Single gold nanorods in live cells
Visualization of biomolecules in living cells by tagging with gold nanoparticles.
- 2012 - 2017
- Marcel Schaaf
- FOM (Foundation for Fundamental Research on Matter)
With GFP-labeled proteins it is possible to image individual molecules inside living cells and study their dynamic behavior. However, due to the limited stability of the fluorescence of these proteins they can only be followed for about half a second. A solution to this problem is labeling proteins with tiny gold particles of approximately 40 nm in length, so-called gold nanorods. These rods can emit very bright optical signals that do not blink or bleach and are stable for long periods of time. This way, it will be possible to locate individual proteins inside a cell with very high (~10 nm) accuracy, and follow them for hours, enabling the study of a wide array of dynamic cellular processes at the single-molecule level. In addition to the imaging of gold nanorods inside cells, it is also possible to ‘trap’ these particles using focused laser light. With this technique local forces and torques that proteins experience inside cells can be measured.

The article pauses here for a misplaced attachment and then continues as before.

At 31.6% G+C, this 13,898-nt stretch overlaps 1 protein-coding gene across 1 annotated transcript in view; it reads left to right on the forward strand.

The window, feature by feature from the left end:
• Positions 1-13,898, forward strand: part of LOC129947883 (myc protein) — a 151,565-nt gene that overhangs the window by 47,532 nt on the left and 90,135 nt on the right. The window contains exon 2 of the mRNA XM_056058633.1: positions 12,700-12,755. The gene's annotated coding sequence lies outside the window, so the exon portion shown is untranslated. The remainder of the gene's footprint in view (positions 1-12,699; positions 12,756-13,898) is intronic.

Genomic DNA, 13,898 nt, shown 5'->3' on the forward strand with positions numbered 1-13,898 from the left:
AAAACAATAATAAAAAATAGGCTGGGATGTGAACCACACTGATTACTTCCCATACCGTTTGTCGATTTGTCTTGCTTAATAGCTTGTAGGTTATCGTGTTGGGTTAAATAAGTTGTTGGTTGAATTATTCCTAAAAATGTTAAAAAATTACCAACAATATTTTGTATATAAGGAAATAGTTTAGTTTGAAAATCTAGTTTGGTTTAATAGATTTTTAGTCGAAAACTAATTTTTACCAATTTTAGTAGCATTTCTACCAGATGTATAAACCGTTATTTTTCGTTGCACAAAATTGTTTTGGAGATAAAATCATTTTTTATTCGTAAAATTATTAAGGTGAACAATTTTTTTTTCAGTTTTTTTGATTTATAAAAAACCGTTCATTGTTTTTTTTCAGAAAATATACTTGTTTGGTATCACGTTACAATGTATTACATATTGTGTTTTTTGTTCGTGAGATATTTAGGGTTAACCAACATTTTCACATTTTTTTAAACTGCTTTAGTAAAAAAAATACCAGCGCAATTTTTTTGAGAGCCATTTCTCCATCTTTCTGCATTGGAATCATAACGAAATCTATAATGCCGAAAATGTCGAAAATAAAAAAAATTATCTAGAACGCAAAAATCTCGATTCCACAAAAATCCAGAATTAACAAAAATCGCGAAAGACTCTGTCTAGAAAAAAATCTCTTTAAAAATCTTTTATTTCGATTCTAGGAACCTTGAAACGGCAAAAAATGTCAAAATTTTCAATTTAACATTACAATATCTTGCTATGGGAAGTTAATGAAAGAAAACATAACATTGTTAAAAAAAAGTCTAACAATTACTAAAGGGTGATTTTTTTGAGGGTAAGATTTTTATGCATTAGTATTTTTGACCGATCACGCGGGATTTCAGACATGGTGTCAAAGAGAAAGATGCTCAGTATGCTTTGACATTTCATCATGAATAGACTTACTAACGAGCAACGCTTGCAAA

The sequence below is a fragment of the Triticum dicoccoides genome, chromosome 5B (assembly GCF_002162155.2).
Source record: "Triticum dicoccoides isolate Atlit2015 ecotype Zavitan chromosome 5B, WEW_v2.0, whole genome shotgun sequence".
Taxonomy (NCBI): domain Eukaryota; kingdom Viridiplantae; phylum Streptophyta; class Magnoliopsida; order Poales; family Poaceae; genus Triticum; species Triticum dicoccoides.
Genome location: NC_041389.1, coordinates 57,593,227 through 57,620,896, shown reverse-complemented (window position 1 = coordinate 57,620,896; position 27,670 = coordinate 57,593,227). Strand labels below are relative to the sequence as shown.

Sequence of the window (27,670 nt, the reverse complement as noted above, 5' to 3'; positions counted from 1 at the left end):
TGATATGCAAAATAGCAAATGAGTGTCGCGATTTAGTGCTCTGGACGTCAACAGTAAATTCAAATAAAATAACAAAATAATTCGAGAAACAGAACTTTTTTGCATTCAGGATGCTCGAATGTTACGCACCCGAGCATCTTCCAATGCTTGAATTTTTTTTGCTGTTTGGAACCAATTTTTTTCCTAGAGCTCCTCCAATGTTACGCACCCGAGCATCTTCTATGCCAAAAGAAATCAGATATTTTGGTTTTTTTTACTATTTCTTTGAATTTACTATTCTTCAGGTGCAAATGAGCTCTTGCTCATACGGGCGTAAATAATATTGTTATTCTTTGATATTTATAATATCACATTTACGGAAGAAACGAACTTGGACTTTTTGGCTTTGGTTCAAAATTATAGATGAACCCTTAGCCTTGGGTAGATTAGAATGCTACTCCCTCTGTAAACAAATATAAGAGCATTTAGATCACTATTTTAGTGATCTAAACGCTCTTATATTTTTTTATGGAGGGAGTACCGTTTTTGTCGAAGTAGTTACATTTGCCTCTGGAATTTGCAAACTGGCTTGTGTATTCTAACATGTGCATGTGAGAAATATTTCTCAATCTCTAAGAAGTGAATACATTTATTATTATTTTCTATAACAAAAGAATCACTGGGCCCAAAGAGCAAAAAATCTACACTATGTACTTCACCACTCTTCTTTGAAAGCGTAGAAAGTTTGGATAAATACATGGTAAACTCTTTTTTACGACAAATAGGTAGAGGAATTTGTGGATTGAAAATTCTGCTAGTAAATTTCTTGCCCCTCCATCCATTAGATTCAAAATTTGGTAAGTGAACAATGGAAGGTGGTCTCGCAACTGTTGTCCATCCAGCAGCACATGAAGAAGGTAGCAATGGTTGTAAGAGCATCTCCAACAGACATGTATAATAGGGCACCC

The gold nanorods will be synthesized in the group of Dr. Alexander Kros (LIC), where they will be functionalized in such a way that they can be tagged to specifically labeled proteins in living cells. Imaging and tracking will be performed in the group of Dr. John van Noort (LION) using a specialized two-photon-luminescence setup. The trapping and further characterization of the gold nanorods will be done in the laboratory of Prof. Dr. Michel Orrit (LION).
Within the IBL, the PhD student Veer Keizer, supervised by Dr. Marcel Schaaf, will apply the developed technology to image and track individual glucocorticoid receptors. These receptors mediate the effects of the stress hormone cortisol and synthetic analogs of this hormone like prednisone and dexamethasone which are widely used as anti-inflammatory drugs. They act as transcription factors, which means that they bind to specific target sequences in the genome and thereby regulate transcription of a nearby gene. Using the gold nanorod technology it will be studied how glucocorticoid receptors find their target sequence, how (long) it binds to this sequence and what happens to a receptor after this binding event.